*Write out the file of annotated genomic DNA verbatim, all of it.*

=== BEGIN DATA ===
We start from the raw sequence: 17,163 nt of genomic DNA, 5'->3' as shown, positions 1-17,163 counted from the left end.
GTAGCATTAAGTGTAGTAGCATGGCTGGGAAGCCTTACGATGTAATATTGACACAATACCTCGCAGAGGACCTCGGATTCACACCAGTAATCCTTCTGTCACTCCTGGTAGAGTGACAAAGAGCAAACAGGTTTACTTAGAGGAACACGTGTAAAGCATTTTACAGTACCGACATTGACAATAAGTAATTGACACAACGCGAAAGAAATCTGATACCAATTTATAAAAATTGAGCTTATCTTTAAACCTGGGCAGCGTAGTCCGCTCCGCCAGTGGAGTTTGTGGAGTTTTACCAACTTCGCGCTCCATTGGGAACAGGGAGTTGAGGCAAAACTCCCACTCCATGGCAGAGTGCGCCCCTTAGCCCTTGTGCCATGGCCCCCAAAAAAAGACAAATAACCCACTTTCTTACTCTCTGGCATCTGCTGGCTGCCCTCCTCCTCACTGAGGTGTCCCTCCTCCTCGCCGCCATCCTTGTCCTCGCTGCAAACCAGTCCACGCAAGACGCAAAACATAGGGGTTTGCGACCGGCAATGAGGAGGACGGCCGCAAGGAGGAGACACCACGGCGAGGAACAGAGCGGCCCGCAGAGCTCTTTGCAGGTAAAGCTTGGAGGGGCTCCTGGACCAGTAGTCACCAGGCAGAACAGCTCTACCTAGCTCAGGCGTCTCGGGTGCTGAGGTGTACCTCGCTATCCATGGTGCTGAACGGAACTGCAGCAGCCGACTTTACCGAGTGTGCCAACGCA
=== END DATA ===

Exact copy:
We start from the raw sequence: 17,163 nt of genomic DNA, 5'->3' as shown, positions 1-17,163 counted from the left end.
GTAGCATTAAGTGTAGTAGCATGGCTGGGAAGCCTTACGATGTAATATTGACACAATACCTCGCAGAGGACCTCGGATTCACACCAGTAATCCTTCTGTCACTCCTGGTAGAGTGACAAAGAGCAAACAGGTTTACTTAGAGGAACACGTGTAAAGCATTTTACAGTACCGACATTGACAATAAGTAATTGACACAACGCGAAAGAAATCTGATACCAATTTATAAAAATTGAGCTTATCTTTAAACCTGGGCAGCGTAGTCCGCTCCGCCAGTGGAGTTTGTGGAGTTTTACCAACTTCGCGCTCCATTGGGAACAGGGAGTTGAGGCAAAACTCCCACTCCATGGCAGAGTGCGCCCCTTAGCCCTTGTGCCATGGCCCCCAAAAAAAGACAAATAACCCACTTTCTTACTCTCTGGCATCTGCTGGCTGCCCTCCTCCTCACTGAGGTGTCCCTCCTCCTCGCCGCCATCCTTGTCCTCGCTGCAAACCAGTCCACGCAAGACGCAAAACATAGGGGTTTGCGACCGGCAATGAGGAGGACGGCCGCAAGGAGGAGACACCACGGCGAGGAACAGAGCGGCCCGCAGAGCTCTTTGCAGGTAAAGCTTGGAGGGGCTCCTGGACCAGTAGTCACCAGGCAGAACAGCTCTACCTAGCTCAGGCGTCTCGGGTGCTGAGGTGTACCTCGCTATCCATGGTGCTGAACGGAACTGCAGCAGCCGACTTTACCGAGTGTGCCAACGCA